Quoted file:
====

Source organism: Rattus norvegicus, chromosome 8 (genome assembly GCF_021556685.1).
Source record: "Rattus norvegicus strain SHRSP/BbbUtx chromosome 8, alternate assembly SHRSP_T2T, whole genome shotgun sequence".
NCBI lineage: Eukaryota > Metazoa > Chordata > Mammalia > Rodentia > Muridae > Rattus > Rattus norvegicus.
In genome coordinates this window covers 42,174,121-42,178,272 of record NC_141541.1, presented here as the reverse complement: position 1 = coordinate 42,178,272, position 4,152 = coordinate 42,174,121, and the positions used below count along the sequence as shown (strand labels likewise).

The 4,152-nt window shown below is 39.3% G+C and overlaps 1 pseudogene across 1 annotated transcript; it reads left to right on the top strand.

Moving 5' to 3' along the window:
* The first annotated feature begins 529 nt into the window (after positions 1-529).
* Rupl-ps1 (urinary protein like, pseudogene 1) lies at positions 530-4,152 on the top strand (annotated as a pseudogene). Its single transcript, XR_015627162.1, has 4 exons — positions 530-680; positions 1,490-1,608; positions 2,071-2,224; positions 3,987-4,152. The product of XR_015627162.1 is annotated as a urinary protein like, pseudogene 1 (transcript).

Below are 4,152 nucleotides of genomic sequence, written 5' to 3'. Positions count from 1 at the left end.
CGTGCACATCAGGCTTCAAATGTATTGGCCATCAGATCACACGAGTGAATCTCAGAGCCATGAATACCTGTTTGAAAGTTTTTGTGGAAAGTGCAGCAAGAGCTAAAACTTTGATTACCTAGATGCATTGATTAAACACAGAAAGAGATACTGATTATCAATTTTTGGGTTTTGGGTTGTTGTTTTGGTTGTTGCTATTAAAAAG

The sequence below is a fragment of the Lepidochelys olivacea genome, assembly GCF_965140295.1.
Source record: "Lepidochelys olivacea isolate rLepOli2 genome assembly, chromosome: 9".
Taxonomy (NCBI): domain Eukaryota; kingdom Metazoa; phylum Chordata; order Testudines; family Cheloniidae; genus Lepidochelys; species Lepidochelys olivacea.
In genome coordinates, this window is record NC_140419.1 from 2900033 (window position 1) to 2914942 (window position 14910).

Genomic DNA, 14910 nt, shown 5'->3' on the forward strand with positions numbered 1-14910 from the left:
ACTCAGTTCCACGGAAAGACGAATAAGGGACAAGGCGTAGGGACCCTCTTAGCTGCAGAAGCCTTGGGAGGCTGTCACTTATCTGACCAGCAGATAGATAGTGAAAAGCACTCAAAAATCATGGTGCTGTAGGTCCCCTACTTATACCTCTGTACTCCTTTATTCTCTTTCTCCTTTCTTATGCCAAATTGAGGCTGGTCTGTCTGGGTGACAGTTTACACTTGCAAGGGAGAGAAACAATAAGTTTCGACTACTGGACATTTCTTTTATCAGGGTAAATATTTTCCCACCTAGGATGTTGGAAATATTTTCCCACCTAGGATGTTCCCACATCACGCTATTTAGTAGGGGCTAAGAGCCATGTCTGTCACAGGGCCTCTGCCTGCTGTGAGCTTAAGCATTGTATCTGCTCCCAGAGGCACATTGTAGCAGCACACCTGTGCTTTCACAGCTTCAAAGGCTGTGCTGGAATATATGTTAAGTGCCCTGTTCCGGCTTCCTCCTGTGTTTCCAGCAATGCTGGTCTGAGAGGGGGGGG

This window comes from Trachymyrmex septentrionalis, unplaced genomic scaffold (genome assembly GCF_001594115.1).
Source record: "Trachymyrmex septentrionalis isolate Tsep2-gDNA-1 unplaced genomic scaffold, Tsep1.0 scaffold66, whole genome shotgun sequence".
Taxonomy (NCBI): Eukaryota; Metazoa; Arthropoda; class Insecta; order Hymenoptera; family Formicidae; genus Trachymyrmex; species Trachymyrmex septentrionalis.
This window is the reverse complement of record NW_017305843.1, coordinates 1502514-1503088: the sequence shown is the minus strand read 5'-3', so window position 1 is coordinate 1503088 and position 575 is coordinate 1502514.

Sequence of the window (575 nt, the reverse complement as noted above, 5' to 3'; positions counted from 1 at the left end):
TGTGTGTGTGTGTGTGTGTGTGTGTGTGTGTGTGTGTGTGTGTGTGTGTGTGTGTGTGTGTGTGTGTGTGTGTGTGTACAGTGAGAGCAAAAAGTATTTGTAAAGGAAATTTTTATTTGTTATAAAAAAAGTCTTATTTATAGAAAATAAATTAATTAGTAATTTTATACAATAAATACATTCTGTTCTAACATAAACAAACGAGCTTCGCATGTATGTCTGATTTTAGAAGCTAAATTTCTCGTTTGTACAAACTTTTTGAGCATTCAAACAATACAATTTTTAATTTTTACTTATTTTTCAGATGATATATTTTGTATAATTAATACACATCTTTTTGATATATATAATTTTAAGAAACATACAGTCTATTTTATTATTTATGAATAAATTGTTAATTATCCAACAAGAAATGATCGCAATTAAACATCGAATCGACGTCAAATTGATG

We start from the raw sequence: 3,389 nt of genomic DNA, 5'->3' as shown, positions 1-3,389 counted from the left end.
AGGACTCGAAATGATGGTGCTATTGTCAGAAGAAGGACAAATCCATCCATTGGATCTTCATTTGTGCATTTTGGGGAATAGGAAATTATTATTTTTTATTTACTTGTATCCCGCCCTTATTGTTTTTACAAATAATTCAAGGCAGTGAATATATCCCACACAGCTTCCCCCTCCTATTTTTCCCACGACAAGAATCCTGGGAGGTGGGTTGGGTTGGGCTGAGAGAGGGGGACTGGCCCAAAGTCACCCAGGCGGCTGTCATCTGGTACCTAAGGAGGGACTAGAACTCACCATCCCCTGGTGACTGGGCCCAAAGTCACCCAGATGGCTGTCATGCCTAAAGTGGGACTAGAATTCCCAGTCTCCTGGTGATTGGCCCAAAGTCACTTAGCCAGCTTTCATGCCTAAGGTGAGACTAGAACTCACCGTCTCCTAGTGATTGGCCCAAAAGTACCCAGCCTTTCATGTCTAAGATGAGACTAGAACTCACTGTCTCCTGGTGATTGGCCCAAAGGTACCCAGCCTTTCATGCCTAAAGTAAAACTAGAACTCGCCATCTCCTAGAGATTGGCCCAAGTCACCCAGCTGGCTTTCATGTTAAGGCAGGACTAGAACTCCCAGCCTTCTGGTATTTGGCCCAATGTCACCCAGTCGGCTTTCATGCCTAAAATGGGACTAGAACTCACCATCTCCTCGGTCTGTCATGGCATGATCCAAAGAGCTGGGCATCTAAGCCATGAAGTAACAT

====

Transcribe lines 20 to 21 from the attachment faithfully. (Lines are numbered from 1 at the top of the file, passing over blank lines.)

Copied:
This window is the reverse complement of record NW_017305843.1, coordinates 1502514-1503088: the sequence shown is the minus strand read 5'-3', so window position 1 is coordinate 1503088 and position 575 is coordinate 1502514.

Sequence of the window (575 nt, the reverse complement as noted above, 5' to 3'; positions counted from 1 at the left end):